I was having some issues like graphics glitches, lights, fps, at jme3.0 that I am not having at jme3.1a1+[updates from git]! (I read I shouldnt do that but… I like the results very much!)
I use eclipse, and I would like to share what I did, and also to know if there is a better way to do that (something that have a chance to cope with the simple install of another release)?:
get all sources “jme3-*-sources.jar” for all jme3 libs that you used in your project (they are all at .classpath file)
extract all these source jar files to ./src
copy from the JME git clone, only the files matching the extracted ones, overwriting. They are all spread in several “java” paths. (btw this very good organization of yours helped a huge lot, I used a script on linux to do the job!)
add all the jme3tests
remove all JUnit and Android related files (and other files that may break) (of course if you have not the libs to supply these dependencies). I had to remove these:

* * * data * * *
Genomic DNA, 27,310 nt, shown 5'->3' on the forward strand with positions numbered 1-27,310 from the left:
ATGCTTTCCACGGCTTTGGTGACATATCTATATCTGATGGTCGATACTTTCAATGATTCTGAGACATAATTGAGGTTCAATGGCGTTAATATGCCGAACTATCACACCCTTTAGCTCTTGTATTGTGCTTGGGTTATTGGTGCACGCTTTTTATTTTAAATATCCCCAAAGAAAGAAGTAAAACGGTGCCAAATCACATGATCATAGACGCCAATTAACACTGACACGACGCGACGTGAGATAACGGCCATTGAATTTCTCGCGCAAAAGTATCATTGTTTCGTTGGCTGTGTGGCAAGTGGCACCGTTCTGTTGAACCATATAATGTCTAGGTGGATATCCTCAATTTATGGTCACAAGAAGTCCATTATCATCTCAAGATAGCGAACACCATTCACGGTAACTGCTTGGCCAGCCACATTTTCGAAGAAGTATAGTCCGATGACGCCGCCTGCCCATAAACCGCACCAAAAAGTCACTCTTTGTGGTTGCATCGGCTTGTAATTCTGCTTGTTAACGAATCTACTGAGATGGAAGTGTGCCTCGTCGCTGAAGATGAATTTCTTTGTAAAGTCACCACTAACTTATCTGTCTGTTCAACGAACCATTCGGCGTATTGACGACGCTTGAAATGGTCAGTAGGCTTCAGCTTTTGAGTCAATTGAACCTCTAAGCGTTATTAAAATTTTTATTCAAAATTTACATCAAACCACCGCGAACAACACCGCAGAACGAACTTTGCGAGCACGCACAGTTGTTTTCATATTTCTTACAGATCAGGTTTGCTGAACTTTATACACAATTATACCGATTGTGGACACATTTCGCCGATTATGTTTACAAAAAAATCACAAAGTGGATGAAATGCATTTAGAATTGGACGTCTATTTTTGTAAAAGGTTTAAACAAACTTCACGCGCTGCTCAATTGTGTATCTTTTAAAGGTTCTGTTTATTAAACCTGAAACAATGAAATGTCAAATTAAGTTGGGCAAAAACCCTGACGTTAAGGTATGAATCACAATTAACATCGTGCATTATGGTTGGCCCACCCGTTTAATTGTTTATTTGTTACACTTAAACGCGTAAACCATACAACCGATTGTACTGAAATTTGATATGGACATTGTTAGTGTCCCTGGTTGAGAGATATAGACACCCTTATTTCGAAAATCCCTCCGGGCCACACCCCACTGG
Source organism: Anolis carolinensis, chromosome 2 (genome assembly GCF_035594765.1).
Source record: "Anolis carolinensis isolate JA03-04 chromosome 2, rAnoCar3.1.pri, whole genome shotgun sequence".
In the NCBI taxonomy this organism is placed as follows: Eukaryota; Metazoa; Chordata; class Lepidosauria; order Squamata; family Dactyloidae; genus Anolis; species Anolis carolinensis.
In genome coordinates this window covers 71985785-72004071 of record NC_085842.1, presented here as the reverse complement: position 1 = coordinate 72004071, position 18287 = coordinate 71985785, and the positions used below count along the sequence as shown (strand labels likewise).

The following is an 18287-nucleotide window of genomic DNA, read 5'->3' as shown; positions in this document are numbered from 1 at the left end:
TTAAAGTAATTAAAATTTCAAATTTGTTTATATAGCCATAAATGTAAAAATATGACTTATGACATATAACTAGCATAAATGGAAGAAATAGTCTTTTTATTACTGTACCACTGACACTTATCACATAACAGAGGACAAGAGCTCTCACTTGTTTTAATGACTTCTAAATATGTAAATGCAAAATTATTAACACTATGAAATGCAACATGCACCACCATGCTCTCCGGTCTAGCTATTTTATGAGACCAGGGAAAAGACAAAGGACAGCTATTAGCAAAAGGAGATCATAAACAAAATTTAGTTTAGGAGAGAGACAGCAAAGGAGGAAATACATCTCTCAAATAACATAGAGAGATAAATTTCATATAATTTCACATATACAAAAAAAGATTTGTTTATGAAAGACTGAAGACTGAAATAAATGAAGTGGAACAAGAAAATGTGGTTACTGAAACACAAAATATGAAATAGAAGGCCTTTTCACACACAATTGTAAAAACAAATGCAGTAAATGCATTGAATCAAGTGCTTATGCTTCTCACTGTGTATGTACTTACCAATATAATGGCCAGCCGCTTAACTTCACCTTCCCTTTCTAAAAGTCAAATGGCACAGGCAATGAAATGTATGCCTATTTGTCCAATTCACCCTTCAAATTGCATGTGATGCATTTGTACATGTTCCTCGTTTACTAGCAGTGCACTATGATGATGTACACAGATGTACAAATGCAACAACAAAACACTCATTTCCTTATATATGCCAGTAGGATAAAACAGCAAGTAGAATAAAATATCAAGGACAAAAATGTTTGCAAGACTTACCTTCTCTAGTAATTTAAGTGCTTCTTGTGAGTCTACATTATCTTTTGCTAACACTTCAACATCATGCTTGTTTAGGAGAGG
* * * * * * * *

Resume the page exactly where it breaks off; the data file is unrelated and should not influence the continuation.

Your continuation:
Add eclipse plugin at this location in the subprojects block which is already present.
then run gradlew.bat eclipse
it should create you a ton of .prject and .classpath files, after this you can just import it from eclipse as normal projects.
Didn’t get your comment… I use eclipse, and you can add references to third party libraries both as direct reference to the jar, or as an user library. However, if you get access to the source code, why not use it? At least as an extra source for reference… And also because eclipse generates the javadoc for a source code file automatically and place it as a helper popup for you…
Maven artifacts contain source and javadoc as well and they get linked the same way without having an eclipse project as reference. Its a sickness because it doesn’t work outside of Eclipse, only Eclipse users do this and often times they even make open source projects depend on this way of embedding libraries.
I hope this is constructive in terms of Eclipse users revising this kind of project setup.
IDE specific project files are however never committed into git.
I would strongly encourage you to reconsider that practice if you intend to allow contributors. It is very easy to set-up Eclipse project files in a way that can be checked into Git properly. Very little “Workspace” confiiguration needs done that isn’t checked into Git if you do it properly.